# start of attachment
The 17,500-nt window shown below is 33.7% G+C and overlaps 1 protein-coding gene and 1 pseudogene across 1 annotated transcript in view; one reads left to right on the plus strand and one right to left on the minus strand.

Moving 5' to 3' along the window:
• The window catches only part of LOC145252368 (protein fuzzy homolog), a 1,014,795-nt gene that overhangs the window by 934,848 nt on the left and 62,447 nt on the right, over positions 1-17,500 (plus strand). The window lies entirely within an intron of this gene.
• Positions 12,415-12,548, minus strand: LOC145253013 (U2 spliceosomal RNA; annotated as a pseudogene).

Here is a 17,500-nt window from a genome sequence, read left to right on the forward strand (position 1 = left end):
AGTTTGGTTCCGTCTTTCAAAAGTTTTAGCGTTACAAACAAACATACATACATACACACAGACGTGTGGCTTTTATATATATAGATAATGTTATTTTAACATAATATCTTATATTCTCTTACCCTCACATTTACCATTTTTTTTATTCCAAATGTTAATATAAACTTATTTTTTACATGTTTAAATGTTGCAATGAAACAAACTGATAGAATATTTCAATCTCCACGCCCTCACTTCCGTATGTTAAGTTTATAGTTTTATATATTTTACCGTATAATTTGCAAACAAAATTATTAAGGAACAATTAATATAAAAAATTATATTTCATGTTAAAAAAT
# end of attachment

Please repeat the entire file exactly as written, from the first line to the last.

The 17,500-nt window shown below is 33.7% G+C and overlaps 1 protein-coding gene and 1 pseudogene across 1 annotated transcript in view; one reads left to right on the plus strand and one right to left on the minus strand.

Moving 5' to 3' along the window:
• The window catches only part of LOC145252368 (protein fuzzy homolog), a 1,014,795-nt gene that overhangs the window by 934,848 nt on the left and 62,447 nt on the right, over positions 1-17,500 (plus strand). The window lies entirely within an intron of this gene.
• Positions 12,415-12,548, minus strand: LOC145253013 (U2 spliceosomal RNA; annotated as a pseudogene).

Here is a 17,500-nt window from a genome sequence, read left to right on the forward strand (position 1 = left end):
AGTTTGGTTCCGTCTTTCAAAAGTTTTAGCGTTACAAACAAACATACATACATACACACAGACGTGTGGCTTTTATATATATAGATAATGTTATTTTAACATAATATCTTATATTCTCTTACCCTCACATTTACCATTTTTTTTATTCCAAATGTTAATATAAACTTATTTTTTACATGTTTAAATGTTGCAATGAAACAAACTGATAGAATATTTCAATCTCCACGCCCTCACTTCCGTATGTTAAGTTTATAGTTTTATATATTTTACCGTATAATTTGCAAACAAAATTATTAAGGAACAATTAATATAAAAAATTATATTTCATGTTAAAAAAT